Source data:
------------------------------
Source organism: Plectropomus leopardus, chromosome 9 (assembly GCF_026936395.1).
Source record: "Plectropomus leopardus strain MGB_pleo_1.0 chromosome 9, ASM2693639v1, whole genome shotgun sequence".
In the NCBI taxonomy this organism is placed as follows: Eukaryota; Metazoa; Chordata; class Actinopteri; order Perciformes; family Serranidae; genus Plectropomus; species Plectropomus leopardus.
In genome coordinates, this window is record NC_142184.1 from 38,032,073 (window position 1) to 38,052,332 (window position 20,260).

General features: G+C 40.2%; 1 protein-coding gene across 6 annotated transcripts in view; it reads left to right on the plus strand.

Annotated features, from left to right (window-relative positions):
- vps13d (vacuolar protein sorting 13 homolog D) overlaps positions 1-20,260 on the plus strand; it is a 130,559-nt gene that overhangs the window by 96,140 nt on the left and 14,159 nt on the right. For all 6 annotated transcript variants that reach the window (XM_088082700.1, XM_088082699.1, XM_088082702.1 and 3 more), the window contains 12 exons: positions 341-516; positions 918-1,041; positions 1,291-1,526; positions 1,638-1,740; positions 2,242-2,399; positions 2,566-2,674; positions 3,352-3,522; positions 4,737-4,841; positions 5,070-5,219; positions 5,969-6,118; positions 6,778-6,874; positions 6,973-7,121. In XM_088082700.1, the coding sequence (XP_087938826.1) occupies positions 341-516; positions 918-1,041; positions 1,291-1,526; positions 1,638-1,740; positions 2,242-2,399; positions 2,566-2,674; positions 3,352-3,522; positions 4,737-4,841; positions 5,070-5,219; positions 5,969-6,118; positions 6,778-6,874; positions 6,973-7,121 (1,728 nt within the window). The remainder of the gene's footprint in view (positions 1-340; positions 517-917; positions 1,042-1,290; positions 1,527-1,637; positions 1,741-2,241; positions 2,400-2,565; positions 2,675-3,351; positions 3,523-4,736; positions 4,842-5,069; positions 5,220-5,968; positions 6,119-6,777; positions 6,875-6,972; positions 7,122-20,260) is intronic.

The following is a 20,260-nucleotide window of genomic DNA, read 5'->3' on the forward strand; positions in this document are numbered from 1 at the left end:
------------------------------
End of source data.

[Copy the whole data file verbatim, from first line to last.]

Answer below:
Source organism: Plectropomus leopardus, chromosome 9 (assembly GCF_026936395.1).
Source record: "Plectropomus leopardus strain MGB_pleo_1.0 chromosome 9, ASM2693639v1, whole genome shotgun sequence".
In the NCBI taxonomy this organism is placed as follows: Eukaryota; Metazoa; Chordata; class Actinopteri; order Perciformes; family Serranidae; genus Plectropomus; species Plectropomus leopardus.
In genome coordinates, this window is record NC_142184.1 from 38,032,073 (window position 1) to 38,052,332 (window position 20,260).

General features: G+C 40.2%; 1 protein-coding gene across 6 annotated transcripts in view; it reads left to right on the plus strand.

Annotated features, from left to right (window-relative positions):
- vps13d (vacuolar protein sorting 13 homolog D) overlaps positions 1-20,260 on the plus strand; it is a 130,559-nt gene that overhangs the window by 96,140 nt on the left and 14,159 nt on the right. For all 6 annotated transcript variants that reach the window (XM_088082700.1, XM_088082699.1, XM_088082702.1 and 3 more), the window contains 12 exons: positions 341-516; positions 918-1,041; positions 1,291-1,526; positions 1,638-1,740; positions 2,242-2,399; positions 2,566-2,674; positions 3,352-3,522; positions 4,737-4,841; positions 5,070-5,219; positions 5,969-6,118; positions 6,778-6,874; positions 6,973-7,121. In XM_088082700.1, the coding sequence (XP_087938826.1) occupies positions 341-516; positions 918-1,041; positions 1,291-1,526; positions 1,638-1,740; positions 2,242-2,399; positions 2,566-2,674; positions 3,352-3,522; positions 4,737-4,841; positions 5,070-5,219; positions 5,969-6,118; positions 6,778-6,874; positions 6,973-7,121 (1,728 nt within the window). The remainder of the gene's footprint in view (positions 1-340; positions 517-917; positions 1,042-1,290; positions 1,527-1,637; positions 1,741-2,241; positions 2,400-2,565; positions 2,675-3,351; positions 3,523-4,736; positions 4,842-5,069; positions 5,220-5,968; positions 6,119-6,777; positions 6,875-6,972; positions 7,122-20,260) is intronic.

The following is a 20,260-nucleotide window of genomic DNA, read 5'->3' on the forward strand; positions in this document are numbered from 1 at the left end: